TITLE: "I Love The Stuff You Never See" AUTHOR: Eugene Wallingford DATE: December 19, 2011 4:49 PM DESC: ----- BODY: I occasionally read and hear people give advice about how to find a career, vocation, or avocation that someone will enjoy and succeed in. There is a lot of talk about passion, which is understandable. Surely, we will enjoy things we are passionate about, and perhaps then we want to put in the hours required to succeed. Still, "finding your passion" seems a little abstract, especially for someone who is struggling to find one. This weekend, I read A Man, A Ball, A Hoop, A Bench (and an Alleged Thread)... Teller!. It's a story about the magician Teller, one half of the wonderful team Penn & Teller, and his years-long pursuit of a particular illusion. While discussing his work habits, Teller said something deceptively simple:
I love the stuff you never see.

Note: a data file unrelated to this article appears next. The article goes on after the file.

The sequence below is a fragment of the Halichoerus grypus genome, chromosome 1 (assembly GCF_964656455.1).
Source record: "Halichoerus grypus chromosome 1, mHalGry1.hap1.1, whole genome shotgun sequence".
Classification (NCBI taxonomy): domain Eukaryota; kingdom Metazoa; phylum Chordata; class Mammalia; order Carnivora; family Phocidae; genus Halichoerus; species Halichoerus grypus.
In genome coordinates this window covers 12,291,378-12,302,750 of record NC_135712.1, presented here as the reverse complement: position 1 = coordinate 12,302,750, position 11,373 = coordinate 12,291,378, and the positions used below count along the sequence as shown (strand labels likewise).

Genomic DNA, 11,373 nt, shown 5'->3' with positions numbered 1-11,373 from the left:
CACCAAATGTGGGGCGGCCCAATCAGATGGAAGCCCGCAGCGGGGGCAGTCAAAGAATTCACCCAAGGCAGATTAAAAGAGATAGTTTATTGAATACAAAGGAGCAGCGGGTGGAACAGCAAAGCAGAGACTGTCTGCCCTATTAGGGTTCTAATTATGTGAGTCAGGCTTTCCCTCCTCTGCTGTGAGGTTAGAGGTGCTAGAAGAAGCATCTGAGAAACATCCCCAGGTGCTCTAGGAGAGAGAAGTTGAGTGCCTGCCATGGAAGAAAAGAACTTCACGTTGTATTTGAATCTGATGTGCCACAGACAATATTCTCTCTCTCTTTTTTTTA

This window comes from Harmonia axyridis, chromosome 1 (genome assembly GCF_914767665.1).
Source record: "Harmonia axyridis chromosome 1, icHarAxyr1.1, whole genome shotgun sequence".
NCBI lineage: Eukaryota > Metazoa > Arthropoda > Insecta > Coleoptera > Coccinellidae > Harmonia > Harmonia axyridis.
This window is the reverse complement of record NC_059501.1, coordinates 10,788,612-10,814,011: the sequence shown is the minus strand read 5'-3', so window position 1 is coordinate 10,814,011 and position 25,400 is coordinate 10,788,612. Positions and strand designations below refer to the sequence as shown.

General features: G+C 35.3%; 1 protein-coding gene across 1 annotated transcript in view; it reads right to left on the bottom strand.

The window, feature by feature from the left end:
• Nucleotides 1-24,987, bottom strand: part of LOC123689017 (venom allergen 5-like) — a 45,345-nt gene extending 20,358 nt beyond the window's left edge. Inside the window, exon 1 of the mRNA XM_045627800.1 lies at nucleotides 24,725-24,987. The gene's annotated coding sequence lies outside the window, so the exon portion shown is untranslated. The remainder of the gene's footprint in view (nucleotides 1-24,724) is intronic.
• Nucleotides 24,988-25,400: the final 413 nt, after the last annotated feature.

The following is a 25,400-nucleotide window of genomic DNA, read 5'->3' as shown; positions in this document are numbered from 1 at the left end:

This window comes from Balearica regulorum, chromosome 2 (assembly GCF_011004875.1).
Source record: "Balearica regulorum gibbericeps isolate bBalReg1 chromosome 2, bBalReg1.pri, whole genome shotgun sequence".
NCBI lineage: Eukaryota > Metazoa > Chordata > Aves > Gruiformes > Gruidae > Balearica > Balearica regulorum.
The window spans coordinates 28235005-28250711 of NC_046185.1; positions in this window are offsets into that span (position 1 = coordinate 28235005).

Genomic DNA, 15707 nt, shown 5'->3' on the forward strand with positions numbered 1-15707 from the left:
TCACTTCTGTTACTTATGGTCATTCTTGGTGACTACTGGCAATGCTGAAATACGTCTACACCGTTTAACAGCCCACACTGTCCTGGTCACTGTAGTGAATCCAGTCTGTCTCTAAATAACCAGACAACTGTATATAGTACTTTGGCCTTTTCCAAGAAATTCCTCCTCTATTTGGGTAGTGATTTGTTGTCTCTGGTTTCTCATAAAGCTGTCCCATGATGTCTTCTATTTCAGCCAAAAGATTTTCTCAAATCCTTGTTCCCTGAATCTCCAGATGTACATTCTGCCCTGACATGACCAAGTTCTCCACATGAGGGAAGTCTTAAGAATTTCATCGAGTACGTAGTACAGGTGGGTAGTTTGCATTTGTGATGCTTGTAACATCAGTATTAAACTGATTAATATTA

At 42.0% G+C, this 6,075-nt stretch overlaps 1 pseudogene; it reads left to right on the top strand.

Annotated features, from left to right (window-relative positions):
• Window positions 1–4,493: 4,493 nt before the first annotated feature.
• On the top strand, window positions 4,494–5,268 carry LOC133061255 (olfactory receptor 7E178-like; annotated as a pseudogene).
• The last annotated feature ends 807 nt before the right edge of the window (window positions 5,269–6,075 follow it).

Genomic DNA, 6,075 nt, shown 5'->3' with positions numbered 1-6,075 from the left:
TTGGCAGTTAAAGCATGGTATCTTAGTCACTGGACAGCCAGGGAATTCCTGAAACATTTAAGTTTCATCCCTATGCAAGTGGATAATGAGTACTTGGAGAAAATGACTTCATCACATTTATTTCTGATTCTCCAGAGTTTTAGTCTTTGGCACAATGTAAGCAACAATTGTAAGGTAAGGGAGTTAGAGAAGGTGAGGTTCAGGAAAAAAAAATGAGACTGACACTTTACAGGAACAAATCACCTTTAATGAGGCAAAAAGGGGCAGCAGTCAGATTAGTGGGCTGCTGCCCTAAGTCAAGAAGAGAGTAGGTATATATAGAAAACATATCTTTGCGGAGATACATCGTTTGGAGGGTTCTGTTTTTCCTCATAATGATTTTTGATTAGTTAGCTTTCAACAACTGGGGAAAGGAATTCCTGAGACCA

I knew immediately just what he meant. I can say this about teaching. I love the hours spent creating examples, writing sample code, improving it, writing and rewriting lecture notes, and creating and solving homework assignments. When a course doesn't go as I had planned, I like figuring out why and trying to fix it. Students see the finished product, not the hours spent creating it. I enjoy both. I don't necessarily enjoy all of the behind-the-scenes work. I don't really enjoy grading. But my enjoyment of the preparation and my enjoyment of the class itself -- the teaching equivalent of "the performance" -- carries me through. I can also say the same thing about programming. I love to fiddle with source code, organizing and rewriting it until it's all just so. I love to factor out repetition and discover abstractions. I enjoy tweaking interfaces, both the interfaces inside my code and the interfaces my code's users see. I love that sudden moment of pleasure when a program runs for the first time. Users see the finished product, not the hours spent creating it. I enjoy both. Again, I don't necessarily enjoy everything that I have to do the behind the scenes. I don't enjoy twiddling with configuration files, especially at the interface to the OS. Unlike many of my friends, I don't always enjoy installing and uninstalling, all the libraries I need to make everything work in the current version of the OS and interpreter. But that time seems small compared the time I spend living inside the code, and that carries me through. In many ways, I think that Teller's simple declaration is a much better predictor of what you will enjoy in a career or avocation than other, fancier advice you'll receive. If you love the stuff other folks never see, you are probably doing the right thing for you. -----